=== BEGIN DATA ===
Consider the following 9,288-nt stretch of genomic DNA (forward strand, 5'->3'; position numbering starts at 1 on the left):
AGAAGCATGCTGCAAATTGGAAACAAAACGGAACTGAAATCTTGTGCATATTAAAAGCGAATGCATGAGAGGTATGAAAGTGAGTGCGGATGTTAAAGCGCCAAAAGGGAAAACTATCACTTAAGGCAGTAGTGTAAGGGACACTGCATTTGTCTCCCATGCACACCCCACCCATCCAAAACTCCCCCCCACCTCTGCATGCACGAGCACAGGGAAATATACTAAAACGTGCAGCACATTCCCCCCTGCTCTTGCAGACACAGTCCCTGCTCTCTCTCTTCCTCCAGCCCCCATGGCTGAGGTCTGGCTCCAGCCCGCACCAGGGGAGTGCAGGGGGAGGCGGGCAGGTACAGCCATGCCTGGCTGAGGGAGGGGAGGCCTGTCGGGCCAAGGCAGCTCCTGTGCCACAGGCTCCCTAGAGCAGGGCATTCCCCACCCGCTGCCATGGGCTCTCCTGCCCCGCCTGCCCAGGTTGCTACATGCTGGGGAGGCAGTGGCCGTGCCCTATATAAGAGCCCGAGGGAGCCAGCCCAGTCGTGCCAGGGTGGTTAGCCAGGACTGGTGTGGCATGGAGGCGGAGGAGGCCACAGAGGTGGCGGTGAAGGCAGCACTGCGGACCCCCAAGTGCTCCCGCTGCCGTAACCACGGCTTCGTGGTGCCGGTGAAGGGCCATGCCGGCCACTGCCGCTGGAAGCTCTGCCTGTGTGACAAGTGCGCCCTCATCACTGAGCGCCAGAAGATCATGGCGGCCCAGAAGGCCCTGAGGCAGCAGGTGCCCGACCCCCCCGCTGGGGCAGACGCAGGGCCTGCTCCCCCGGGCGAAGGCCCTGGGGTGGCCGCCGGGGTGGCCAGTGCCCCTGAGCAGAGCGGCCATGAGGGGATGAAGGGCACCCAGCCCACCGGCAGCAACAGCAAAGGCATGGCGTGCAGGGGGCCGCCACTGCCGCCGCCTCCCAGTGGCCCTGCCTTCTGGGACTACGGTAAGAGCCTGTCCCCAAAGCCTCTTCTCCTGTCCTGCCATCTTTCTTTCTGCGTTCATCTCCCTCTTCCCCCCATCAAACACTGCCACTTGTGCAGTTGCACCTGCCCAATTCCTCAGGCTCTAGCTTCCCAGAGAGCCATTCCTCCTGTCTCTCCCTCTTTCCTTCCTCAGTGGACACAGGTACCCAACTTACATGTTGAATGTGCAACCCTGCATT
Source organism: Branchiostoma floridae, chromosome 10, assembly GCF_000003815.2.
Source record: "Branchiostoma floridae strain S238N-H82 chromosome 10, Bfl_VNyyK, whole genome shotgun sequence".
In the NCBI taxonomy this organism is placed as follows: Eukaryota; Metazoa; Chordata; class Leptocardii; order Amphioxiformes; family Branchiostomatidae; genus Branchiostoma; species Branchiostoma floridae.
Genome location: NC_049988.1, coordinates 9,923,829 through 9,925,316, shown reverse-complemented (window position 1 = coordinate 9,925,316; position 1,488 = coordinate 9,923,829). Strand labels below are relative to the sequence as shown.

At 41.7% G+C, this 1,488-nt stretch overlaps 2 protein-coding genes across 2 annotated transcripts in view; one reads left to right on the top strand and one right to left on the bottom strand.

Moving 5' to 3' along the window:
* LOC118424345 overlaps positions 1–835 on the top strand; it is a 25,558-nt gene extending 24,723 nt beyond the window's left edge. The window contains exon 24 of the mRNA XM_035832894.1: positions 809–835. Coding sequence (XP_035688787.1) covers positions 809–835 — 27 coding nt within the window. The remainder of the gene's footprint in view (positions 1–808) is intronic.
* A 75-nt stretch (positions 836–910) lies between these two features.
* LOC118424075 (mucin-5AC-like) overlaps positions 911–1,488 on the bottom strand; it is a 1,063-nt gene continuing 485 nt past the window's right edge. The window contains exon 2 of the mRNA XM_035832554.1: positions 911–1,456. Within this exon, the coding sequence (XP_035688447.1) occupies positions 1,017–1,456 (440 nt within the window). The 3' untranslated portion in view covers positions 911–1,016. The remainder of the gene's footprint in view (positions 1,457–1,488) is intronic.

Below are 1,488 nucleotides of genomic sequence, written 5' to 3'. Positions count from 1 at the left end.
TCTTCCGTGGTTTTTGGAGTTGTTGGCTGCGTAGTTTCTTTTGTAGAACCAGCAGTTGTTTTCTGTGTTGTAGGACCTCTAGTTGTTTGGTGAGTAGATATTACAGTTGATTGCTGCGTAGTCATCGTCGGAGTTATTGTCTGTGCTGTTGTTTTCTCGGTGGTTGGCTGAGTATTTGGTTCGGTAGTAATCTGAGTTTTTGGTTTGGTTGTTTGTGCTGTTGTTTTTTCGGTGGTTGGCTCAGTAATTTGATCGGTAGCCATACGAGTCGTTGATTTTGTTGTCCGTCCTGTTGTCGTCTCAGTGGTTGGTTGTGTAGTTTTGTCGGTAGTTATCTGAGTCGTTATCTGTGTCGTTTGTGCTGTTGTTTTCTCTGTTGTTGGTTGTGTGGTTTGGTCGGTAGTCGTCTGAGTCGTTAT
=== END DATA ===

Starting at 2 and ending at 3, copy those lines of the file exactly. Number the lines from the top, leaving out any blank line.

AGAAGCATGCTGCAAATTGGAAACAAAACGGAACTGAAATCTTGTGCATATTAAAAGCGAATGCATGAGAGGTATGAAAGTGAGTGCGGATGTTAAAGCGCCAAAAGGGAAAACTATCACTTAAGGCAGTAGTGTAAGGGACACTGCATTTGTCTCCCATGCACACCCCACCCATCCAAAACTCCCCCCCACCTCTGCATGCACGAGCACAGGGAAATATACTAAAACGTGCAGCACATTCCCCCCTGCTCTTGCAGACACAGTCCCTGCTCTCTCTCTTCCTCCAGCCCCCATGGCTGAGGTCTGGCTCCAGCCCGCACCAGGGGAGTGCAGGGGGAGGCGGGCAGGTACAGCCATGCCTGGCTGAGGGAGGGGAGGCCTGTCGGGCCAAGGCAGCTCCTGTGCCACAGGCTCCCTAGAGCAGGGCATTCCCCACCCGCTGCCATGGGCTCTCCTGCCCCGCCTGCCCAGGTTGCTACATGCTGGGGAGGCAGTGGCCGTGCCCTATATAAGAGCCCGAGGGAGCCAGCCCAGTCGTGCCAGGGTGGTTAGCCAGGACTGGTGTGGCATGGAGGCGGAGGAGGCCACAGAGGTGGCGGTGAAGGCAGCACTGCGGACCCCCAAGTGCTCCCGCTGCCGTAACCACGGCTTCGTGGTGCCGGTGAAGGGCCATGCCGGCCACTGCCGCTGGAAGCTCTGCCTGTGTGACAAGTGCGCCCTCATCACTGAGCGCCAGAAGATCATGGCGGCCCAGAAGGCCCTGAGGCAGCAGGTGCCCGACCCCCCCGCTGGGGCAGACGCAGGGCCTGCTCCCCCGGGCGAAGGCCCTGGGGTGGCCGCCGGGGTGGCCAGTGCCCCTGAGCAGAGCGGCCATGAGGGGATGAAGGGCACCCAGCCCACCGGCAGCAACAGCAAAGGCATGGCGTGCAGGGGGCCGCCACTGCCGCCGCCTCCCAGTGGCCCTGCCTTCTGGGACTACGGTAAGAGCCTGTCCCCAAAGCCTCTTCTCCTGTCCTGCCATCTTTCTTTCTGCGTTCATCTCCCTCTTCCCCCCATCAAACACTGCCACTTGTGCAGTTGCACCTGCCCAATTCCTCAGGCTCTAGCTTCCCAGAGAGCCATTCCTCCTGTCTCTCCCTCTTTCCTTCCTCAGTGGACACAGGTACCCAACTTACATGTTGAATGTGCAACCCTGCATT
Source organism: Branchiostoma floridae, chromosome 10, assembly GCF_000003815.2.